Television? That’s right, the title referred here is One Nation Under Television, and that’s apt.
Some folks think that’s exactly what we’ve been for over 50 years. Author J. Fred MacDonald is a scholar and man of immense experience in the history of TV, its birth, envelopment of radio and many of its stars and business practices, and the rise and decline of the networks.
Because of the sheer density of the information he has to impart the book is fairly disinterested and not a smash of Mainstream Media. He is a disciplined, fair writer of history – that delicious and rare find. History is all we’ve got in life once you boil it all down and when it is delivered with a broad and sturdy base of fact, it is gold.
The facts themselves numbed me with the realization that since nearly the inception of TV the issues of programming dominance by advertisers, and then the networks for the sole purpose of selling more ads for more, have been decried over and over again. Take these questions about the ‘new’ arts of TV, posed by Prof. Herman S. Hettinger of the Wharton School (cited by MacDonald at p. 149) that “still demand answers”:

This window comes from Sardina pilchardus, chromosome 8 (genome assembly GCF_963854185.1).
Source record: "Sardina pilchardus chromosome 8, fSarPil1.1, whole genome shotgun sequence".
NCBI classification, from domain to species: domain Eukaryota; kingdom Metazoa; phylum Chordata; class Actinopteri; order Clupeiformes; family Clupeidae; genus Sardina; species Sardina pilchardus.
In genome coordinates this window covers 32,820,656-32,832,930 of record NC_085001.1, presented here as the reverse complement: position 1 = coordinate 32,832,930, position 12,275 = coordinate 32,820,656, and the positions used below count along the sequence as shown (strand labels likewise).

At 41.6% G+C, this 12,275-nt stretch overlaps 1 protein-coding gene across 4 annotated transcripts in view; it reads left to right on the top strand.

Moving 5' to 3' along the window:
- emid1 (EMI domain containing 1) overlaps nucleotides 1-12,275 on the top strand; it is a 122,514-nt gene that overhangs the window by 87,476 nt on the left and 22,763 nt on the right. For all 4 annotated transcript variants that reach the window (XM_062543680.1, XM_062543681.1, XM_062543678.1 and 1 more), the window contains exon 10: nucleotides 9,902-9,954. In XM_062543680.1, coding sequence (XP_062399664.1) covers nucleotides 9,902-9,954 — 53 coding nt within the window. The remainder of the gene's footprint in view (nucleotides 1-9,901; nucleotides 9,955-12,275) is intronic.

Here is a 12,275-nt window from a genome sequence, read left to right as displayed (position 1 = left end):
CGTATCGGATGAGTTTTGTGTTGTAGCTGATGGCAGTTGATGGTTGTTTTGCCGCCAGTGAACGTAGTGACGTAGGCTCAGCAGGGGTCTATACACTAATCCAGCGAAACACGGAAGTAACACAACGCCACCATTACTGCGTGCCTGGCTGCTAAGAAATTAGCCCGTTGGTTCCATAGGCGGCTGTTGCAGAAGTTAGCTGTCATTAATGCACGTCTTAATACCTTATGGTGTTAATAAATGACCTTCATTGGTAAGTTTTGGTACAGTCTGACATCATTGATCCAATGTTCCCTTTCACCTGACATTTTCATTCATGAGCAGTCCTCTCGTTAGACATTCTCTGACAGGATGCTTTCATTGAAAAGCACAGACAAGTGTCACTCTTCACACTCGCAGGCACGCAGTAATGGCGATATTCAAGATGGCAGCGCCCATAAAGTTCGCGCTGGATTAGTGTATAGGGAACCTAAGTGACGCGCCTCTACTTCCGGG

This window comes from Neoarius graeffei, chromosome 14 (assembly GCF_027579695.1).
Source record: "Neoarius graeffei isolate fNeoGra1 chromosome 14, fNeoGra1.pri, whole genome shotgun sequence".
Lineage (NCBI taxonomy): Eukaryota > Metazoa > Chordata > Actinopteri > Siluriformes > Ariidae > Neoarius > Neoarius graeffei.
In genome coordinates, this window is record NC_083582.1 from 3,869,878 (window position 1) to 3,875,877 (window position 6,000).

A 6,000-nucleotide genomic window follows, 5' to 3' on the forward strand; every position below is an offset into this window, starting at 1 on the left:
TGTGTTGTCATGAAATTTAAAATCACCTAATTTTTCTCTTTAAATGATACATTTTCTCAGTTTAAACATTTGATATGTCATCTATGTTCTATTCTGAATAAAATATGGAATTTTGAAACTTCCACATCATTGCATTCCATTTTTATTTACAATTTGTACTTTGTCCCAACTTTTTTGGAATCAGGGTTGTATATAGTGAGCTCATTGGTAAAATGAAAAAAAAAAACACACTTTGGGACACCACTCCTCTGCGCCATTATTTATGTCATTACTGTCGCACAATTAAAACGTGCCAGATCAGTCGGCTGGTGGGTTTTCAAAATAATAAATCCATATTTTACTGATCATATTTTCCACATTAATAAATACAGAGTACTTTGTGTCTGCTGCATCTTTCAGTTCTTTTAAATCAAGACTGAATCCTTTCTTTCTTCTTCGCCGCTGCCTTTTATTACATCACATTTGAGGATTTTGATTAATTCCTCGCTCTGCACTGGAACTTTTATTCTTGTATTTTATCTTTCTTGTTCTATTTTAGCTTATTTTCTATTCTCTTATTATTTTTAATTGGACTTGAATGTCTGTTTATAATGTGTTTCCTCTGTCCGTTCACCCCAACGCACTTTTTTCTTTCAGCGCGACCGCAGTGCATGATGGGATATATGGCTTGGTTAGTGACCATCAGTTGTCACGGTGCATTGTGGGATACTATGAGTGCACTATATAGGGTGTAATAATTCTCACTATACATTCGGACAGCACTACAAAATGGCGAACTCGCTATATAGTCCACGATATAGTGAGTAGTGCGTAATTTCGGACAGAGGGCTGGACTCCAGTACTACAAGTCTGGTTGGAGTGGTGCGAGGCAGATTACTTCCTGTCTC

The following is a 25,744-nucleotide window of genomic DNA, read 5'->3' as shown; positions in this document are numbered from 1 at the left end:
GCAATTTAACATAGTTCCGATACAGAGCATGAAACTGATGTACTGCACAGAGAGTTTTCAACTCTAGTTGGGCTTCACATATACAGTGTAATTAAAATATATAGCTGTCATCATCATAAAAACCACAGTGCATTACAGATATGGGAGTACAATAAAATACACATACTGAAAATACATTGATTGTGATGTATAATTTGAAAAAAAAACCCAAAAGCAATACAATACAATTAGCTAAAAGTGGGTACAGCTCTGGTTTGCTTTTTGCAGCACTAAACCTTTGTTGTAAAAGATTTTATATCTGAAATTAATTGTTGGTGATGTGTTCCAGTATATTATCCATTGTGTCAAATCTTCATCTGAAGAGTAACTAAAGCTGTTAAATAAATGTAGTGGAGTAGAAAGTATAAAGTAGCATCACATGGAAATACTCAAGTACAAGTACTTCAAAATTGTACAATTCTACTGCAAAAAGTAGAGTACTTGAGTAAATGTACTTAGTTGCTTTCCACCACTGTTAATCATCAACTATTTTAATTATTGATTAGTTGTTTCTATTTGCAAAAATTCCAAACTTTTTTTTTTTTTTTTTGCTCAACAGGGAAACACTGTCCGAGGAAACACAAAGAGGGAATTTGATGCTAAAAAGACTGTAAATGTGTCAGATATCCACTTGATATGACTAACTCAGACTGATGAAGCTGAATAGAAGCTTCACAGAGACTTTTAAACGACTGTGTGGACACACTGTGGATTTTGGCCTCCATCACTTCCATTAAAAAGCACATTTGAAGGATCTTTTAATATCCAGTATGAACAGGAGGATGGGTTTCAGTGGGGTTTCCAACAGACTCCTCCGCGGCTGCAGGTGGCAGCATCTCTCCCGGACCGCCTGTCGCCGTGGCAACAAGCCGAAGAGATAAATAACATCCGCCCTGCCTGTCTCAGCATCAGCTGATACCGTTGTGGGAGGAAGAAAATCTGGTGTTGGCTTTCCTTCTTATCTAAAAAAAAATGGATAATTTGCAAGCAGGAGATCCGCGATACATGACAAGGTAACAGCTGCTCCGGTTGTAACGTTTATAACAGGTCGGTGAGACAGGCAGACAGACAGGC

Will they make us less reasoning, more given to catchwords and the over-simplification of issues, more prone to follow the attractively presented shibboleth, swaying from one extreme to another? Will these new arts add further to the pressure of speed, which is the enemy of reflection, and the mass of detail, which impairs assimilation? Will they provide increasing escape in passive entertainment? Or will the increasing supply of knowledge, attractively presented, open up new vistas to the average citizen, lay the basis for a growing discrimination in enjoyment and in the judgment of issues, and eventually develop a more wide-awake and civically conscious public?
Who knew this man asked these compelling questions before most of us were born? Who knew these questions were burning throughout? J. Fred MacDonald.